How to Prepare Tax Audit Report

An audit report is a formal opinion given by an auditor on a company’s financial statements. The auditor is obligated to provide a detailed analysis and give a fair opinion on whether a company’s finances are handled properly, as prescribed by GAAP.


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    An audit report will follow a standard procedure or format, where you will be listing all relevant details starting from introduction, the name of the directors, auditors, their responsibilities, the form name, date, the base of the audit, and the final opinion or outcome. The report must be formal and concise where you will need to use proper accounting and economic terms.

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    Title and Introduction

    The report must have a title or heading, which will refer to the company’s name and will incorporate the word independent which implies that the audit is conducted by an independent auditor (performed by a third party in order to avoid ambiguity or biasness). Here you will list the firm’s name, business address before moving on to the addressor’s name. This could be a sole owner or the board of directors.

    Moving on to the introduction paragraph, this must contain a concise statement, enlisting the responsibilities of the concerned parties, i.e. the shareholders and the auditors. The former has an obligation to prepare financial statements which can be looked upon as references for the general public, while it is the latter’s duty to provide an opinion on those reports in accordance with the Generally Accepted Accounting Principals (GAAP).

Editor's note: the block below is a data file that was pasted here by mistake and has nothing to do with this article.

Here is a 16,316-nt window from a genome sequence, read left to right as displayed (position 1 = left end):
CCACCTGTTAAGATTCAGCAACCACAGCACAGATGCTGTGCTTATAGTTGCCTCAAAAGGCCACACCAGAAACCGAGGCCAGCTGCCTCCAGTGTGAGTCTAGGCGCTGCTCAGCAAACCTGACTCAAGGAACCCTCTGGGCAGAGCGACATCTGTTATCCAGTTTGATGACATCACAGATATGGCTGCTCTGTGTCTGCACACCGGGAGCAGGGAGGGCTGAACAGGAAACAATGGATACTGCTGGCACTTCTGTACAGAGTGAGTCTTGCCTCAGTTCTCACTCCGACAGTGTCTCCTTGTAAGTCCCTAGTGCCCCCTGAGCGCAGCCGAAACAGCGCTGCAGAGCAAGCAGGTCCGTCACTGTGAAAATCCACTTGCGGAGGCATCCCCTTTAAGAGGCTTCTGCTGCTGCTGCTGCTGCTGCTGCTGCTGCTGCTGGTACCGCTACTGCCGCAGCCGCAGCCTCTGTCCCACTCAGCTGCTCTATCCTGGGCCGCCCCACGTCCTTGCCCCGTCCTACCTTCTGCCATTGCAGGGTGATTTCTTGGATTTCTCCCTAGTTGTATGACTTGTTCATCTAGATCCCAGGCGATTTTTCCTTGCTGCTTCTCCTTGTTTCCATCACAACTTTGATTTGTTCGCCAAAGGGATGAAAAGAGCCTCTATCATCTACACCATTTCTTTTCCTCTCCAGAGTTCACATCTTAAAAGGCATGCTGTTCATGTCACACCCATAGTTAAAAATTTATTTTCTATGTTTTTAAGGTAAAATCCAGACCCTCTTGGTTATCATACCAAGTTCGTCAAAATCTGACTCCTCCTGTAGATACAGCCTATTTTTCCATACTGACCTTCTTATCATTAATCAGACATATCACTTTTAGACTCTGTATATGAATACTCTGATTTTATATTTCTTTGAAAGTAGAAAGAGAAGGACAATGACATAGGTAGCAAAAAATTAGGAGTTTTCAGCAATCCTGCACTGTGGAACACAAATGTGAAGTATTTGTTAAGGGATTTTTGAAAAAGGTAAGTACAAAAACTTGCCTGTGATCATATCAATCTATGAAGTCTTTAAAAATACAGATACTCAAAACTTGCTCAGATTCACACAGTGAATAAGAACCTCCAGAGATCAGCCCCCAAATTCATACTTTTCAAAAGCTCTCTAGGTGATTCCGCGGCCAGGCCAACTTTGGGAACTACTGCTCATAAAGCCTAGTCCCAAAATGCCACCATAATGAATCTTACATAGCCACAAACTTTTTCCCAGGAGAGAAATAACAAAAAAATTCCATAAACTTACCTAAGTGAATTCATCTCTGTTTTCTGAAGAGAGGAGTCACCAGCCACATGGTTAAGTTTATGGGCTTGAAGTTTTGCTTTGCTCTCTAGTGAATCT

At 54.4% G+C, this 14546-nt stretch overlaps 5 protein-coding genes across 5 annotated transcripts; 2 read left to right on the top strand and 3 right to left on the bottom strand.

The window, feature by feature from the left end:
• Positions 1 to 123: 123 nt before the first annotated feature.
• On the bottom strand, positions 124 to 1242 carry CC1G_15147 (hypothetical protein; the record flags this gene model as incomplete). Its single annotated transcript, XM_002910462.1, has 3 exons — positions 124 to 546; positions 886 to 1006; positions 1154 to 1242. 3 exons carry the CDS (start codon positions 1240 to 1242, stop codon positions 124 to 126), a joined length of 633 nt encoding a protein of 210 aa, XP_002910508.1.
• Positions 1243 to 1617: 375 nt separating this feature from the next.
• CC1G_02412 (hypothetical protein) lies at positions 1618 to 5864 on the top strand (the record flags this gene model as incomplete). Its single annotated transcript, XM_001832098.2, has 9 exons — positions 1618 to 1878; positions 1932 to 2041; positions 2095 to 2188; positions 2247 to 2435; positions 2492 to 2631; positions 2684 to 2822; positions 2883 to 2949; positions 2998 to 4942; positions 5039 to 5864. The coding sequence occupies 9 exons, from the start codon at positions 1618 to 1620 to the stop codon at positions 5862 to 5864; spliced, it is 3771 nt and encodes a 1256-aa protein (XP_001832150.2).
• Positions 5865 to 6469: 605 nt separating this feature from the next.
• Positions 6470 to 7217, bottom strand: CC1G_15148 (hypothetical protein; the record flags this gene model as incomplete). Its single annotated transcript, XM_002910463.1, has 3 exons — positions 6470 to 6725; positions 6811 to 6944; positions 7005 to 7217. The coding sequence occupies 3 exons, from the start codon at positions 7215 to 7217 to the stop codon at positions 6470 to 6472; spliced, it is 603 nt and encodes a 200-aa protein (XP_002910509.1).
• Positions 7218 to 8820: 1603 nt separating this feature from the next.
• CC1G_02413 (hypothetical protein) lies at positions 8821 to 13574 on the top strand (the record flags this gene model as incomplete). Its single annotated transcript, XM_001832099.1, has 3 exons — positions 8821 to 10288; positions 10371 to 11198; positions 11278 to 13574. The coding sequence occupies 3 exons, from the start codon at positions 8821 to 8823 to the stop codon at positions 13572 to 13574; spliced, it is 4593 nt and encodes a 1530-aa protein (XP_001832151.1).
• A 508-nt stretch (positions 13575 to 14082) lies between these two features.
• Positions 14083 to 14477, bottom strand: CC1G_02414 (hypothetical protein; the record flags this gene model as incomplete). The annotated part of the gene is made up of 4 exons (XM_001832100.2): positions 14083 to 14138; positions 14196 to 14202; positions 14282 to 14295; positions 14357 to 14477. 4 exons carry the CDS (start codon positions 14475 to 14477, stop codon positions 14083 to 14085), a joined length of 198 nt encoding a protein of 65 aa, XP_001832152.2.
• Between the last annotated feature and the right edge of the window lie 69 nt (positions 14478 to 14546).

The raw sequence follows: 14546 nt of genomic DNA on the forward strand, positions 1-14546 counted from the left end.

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    Basis of Opinion

    This is the scope paragraph where the auditor will first declare that the audit has been performed according to GAAP. The auditor will then concisely disclose all relevant financial statements and describe the basic procedure he or she has taken to examine all the reports. An essential element of this part of the audit report is that the auditor must be able to provide proof to the audience that the inspection has gone smoothly and that the opinion is verified and documented. Clear wordings and phrases must be used.

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    The auditor will state his or her opinion on the financial statements under review. The auditor’s opinion can fall into four basic categories – Unqualified opinion, qualified opinion, disclaimer opinion and adverse opinion.

    It basically states that the auditor has given the opinion by applying a consistent procedure, which was used in the preceding year as well.

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